Next we moved them to our very intimate but acoustically engineered theater. As expected the A5s really took off with a razor sharp sound which never fatigued, even when listening sessions started being measured by hours instead of minutes. While difficult for any conventional speaker to compete with the focus and control afforded by the 3-tweeter array and clustered driver arrangement of my reference M&K MPS2510s, the A5s upper end is in fact close in character in that there is no character per sé which to me is excellence defined. They are somewhat disadvantaged by their slight stature though: with any normal seating the tweeter ends up quite a bit lower than the ear plane and they end up exhibiting a laid back response through the crossover and tweeter's range. Elevating them even just 4" on blocks proved to yield easily detected improvements in this regard, putting them more on par with my reference. Regardless, the speakers are in fact capable of some serious output so long as the amp behind them is up to the task. Indeed my aged but venerable Rotel coaxed decidedly more output from them, but it was hard to overlook how the system still lagged behind in overall headroom as compared to other more efficient speakers.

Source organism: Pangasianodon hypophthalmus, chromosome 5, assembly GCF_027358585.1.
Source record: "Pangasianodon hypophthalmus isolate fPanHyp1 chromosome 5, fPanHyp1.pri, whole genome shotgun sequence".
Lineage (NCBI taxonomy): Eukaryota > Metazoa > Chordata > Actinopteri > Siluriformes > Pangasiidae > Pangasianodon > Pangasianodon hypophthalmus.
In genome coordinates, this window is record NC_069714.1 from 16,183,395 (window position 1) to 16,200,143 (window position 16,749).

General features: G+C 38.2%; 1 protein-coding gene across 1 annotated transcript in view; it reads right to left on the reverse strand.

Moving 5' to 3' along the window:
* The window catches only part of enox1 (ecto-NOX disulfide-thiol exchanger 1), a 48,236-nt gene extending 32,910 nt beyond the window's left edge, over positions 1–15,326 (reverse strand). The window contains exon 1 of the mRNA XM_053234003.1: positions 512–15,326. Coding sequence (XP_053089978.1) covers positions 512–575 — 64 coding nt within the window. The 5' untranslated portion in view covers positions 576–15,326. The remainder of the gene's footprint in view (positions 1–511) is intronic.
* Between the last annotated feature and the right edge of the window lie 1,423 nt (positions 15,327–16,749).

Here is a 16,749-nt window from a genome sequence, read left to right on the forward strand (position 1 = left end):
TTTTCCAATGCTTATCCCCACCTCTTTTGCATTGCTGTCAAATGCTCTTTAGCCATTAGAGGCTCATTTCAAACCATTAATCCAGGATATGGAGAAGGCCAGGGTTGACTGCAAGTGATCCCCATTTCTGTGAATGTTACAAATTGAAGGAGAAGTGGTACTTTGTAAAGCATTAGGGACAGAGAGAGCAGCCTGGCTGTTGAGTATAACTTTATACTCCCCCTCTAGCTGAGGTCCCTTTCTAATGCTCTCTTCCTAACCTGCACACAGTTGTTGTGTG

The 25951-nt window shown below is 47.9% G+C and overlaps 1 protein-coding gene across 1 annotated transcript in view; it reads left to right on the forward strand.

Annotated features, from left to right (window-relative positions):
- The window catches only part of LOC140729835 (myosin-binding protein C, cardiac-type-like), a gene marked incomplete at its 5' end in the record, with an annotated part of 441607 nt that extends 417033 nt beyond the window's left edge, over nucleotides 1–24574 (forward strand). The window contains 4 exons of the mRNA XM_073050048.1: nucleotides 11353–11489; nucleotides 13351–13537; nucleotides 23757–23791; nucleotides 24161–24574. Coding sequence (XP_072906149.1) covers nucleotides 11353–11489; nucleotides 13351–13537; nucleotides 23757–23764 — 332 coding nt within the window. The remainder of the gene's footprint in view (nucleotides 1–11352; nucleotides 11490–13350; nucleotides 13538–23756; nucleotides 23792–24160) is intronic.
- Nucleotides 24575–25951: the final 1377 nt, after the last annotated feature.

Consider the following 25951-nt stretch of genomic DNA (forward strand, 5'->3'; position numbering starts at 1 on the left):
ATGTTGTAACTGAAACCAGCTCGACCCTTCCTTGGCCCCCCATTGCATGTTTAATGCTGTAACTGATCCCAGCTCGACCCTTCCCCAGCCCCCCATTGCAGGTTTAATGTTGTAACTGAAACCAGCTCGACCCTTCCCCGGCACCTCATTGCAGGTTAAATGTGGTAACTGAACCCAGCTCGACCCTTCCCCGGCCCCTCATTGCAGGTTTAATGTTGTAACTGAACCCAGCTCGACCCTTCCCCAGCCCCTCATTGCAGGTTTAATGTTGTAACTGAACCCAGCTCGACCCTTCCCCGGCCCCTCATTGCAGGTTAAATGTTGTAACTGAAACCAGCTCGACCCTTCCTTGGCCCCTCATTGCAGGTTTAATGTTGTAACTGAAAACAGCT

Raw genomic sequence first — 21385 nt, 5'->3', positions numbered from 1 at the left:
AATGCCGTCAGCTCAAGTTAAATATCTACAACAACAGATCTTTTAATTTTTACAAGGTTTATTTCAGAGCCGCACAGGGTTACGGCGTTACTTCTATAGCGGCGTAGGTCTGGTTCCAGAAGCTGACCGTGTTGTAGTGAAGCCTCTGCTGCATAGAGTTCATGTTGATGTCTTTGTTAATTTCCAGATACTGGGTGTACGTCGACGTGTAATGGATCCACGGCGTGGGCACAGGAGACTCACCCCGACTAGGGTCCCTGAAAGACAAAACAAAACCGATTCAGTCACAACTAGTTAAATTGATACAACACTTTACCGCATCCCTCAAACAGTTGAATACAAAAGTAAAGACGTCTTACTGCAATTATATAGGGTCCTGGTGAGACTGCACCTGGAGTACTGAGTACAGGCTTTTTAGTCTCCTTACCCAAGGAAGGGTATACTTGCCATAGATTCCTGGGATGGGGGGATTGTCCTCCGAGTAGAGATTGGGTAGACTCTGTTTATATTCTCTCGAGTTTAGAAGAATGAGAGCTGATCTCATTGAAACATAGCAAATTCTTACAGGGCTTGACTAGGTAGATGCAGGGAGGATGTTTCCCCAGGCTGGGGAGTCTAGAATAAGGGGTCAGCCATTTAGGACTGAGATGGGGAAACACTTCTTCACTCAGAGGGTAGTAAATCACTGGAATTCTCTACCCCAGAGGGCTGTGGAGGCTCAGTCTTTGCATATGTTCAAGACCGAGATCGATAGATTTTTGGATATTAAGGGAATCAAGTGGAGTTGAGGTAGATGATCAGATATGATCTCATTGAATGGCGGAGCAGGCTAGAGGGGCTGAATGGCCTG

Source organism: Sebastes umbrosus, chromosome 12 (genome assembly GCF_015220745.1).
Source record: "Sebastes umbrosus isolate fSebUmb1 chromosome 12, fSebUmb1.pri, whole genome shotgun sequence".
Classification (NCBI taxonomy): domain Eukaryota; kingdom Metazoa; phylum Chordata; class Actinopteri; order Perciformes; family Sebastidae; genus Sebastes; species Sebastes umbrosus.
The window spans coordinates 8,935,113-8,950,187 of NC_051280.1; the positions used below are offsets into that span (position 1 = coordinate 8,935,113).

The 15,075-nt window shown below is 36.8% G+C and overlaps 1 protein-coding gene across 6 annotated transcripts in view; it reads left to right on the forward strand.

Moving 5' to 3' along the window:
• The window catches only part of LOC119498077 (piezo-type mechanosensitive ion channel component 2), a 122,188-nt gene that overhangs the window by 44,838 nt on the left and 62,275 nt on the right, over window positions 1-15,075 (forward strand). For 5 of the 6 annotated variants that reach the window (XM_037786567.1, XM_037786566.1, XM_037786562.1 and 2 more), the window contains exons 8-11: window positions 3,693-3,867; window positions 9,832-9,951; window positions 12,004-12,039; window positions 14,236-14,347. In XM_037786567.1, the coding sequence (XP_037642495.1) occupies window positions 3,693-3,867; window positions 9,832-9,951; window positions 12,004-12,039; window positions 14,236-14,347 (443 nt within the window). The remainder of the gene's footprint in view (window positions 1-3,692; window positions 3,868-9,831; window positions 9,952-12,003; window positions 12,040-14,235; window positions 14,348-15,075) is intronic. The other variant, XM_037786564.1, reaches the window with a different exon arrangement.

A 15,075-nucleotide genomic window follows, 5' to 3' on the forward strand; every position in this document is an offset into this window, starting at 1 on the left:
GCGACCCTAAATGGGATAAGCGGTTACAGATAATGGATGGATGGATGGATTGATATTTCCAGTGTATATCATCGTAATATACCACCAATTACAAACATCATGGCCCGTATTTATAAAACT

Bass, which is always difficult to gauge since it is so very dependent on the room, I define as quite satisfactory given the size and compliment of driver. Under the right circumstances one can indeed realize output "in-room" down to 40Hz, or even 30Hz, though this may not be the case for all installations. In the living room they sounded ever so slightly fat, but in the theater the bass was quite tight, with a delicious, almost latent quality to it which seemed commendable given the smaller drivers.

Spendor A5

Conclusions

Spendor impresses and inspires with excellent components, stellar construction, and down to earth engineering and design. The slight stature of the A5s physical presence makes them more than welcome in smaller rooms and a most flexible speaker overall. Their sound is decidedly and delightfully neutral with a freedom from treble sharpness or mid range smearing. Bass is genuinely articulate if not prodigious, and of course the latter can always be addressed by the addition of a sub woofer of suitable caliber, which the A5s should by all accounts blend well with under proper crossover ("bass management") implementation.

The only reservation I have with them is not the price, which although appreciable, is in my estimation efficient in that it all seems to be going "where it counts". Rather it is the aforementioned sensitivity which concerns me in that subjectively they seemed even less efficient than the quoted sensitivity of 86dB (comparing them to a couple other speakers we had on hand at the time). Its not a deal breaker but while we always recommend trying a speaker out in your own home with your own hardware before committing, here the notion is simply even more critical.

That point notwithstanding the A5s are definitely worth the trip to a dealer for audition should they be within the available budget.